Abridged and reprinted with permission from First Things.
In her 1991 autobiography, Deborah, Golda, and Me, Letty Cottin Pogrebin argued that black-Jewish relationships rested on a common history of oppression. “Both blacks and Jews have known Egypt,” she wrote. “Jews have known it as certain death (the killing of the firstborn, then the ovens and gas chambers). Blacks have known it as death and terror by bondage.” Of the many pieties of American Jewry, few have been accepted so readily and widely at face value or have been so influential as the easy assumption that blacks and Jews share vital interests arising out of what the rabbi-historian Arthur Hertzberg termed the “comradeship of excluded peoples.”
Rabbi Max Nussbaum with Dr. Martin Luther King Jr.
Jews have supposed that they, more than any other group, could and did empathize with the plight of blacks, and that blacks recognized this. Jewish newspapers early in the twentieth century compared the black movement out of the South to the exodus from Egypt, noted that both blacks and Jews lived in ghettos, and described anti-black riots in the South as pogroms. Even European Jews voiced compassion for the American black. Uncle Tom’s Cabin was translated into both Yiddish and Hebrew.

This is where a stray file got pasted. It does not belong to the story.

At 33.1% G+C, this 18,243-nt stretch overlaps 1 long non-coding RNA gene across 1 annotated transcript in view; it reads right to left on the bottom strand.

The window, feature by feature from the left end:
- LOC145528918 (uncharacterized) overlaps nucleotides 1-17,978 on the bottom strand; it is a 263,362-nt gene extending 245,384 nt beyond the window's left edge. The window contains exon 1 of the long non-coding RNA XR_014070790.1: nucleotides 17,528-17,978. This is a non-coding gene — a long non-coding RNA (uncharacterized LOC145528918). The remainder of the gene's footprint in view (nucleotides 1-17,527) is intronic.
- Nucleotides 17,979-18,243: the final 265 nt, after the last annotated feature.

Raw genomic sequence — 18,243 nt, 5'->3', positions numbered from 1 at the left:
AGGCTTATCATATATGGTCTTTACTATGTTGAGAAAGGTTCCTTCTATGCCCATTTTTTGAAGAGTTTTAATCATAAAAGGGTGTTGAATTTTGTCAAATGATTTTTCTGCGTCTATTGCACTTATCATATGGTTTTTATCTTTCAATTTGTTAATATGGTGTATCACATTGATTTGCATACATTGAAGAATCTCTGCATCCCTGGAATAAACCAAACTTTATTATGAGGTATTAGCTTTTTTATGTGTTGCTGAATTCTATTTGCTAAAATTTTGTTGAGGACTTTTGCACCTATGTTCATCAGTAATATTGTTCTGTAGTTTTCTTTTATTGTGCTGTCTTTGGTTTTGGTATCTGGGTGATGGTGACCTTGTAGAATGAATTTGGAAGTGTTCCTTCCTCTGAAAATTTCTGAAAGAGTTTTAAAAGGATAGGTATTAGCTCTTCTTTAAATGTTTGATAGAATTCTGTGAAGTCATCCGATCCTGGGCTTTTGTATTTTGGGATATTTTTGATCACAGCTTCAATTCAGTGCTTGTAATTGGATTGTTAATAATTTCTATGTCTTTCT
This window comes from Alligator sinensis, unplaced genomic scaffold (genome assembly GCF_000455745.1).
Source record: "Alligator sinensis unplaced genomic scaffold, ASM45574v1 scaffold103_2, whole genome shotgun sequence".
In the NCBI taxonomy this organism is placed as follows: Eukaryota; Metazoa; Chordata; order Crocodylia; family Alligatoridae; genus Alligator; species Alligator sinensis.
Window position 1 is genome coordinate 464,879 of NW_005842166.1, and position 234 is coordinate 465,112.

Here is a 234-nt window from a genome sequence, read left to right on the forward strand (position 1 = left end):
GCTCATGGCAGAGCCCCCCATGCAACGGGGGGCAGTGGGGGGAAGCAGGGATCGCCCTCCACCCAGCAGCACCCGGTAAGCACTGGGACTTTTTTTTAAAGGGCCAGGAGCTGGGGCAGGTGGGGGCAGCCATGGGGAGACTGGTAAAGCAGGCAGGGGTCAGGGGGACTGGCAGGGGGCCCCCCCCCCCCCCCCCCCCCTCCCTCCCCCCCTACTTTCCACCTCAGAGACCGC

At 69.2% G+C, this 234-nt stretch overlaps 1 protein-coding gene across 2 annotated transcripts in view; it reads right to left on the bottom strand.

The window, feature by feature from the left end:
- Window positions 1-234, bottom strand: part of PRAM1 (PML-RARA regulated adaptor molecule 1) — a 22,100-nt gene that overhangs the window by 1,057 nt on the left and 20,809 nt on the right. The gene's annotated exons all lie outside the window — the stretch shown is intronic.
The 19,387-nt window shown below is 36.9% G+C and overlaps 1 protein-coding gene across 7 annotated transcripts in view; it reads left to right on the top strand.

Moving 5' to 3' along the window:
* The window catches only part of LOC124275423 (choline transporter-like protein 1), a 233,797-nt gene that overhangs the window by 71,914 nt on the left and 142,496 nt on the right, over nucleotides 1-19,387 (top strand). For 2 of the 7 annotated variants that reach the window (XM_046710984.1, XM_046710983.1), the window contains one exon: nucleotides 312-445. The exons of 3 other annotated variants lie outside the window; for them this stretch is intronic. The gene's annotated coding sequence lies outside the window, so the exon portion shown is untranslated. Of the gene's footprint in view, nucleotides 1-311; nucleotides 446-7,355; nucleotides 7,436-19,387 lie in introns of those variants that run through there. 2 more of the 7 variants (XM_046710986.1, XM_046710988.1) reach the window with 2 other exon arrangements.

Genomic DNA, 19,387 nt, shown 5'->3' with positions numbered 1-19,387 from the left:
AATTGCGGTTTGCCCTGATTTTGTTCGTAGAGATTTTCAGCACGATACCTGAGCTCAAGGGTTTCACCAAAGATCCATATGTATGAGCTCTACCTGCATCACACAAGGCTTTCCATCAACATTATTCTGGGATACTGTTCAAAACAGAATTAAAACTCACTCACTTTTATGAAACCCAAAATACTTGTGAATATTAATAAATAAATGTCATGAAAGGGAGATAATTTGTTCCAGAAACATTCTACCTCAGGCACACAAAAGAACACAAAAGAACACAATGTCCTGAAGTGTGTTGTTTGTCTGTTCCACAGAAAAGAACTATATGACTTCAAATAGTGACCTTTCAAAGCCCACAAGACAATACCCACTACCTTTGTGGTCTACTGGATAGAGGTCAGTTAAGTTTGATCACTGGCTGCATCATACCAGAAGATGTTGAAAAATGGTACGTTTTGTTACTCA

Among Jewish leaders, if not the Jewish man-in-the-street, it became an article of faith that the fates of blacks and Jews were intertwined. Jews were propelled into the civil rights movement by the belief that Jews and blacks shared the same agenda. Jewish spokesmen emphasized that this affinity of Jews toward blacks stemmed not only from idealism but also from self-interest. Jews would benefit the more America moved toward a society of merit in which religious, ethnic, and racial barriers were unimportant. Jewish leaders stressed the similarities rather than the differences between the Jewish and black experience in America. Both groups, they asserted, were powerless and victims of persecution. Both included in their ranks martyrs to American intolerance.